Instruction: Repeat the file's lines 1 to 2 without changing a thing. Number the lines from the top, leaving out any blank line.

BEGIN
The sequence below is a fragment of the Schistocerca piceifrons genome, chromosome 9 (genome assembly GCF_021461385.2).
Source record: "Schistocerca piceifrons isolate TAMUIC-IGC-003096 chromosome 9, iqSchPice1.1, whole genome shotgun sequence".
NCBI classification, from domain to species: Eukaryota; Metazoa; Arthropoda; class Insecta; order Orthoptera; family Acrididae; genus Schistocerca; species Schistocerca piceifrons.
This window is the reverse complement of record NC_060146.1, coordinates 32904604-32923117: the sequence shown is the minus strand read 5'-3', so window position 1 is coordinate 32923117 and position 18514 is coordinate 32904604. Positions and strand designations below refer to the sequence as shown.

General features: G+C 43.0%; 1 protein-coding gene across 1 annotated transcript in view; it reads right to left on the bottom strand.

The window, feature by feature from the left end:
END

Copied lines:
The sequence below is a fragment of the Schistocerca piceifrons genome, chromosome 9 (genome assembly GCF_021461385.2).
Source record: "Schistocerca piceifrons isolate TAMUIC-IGC-003096 chromosome 9, iqSchPice1.1, whole genome shotgun sequence".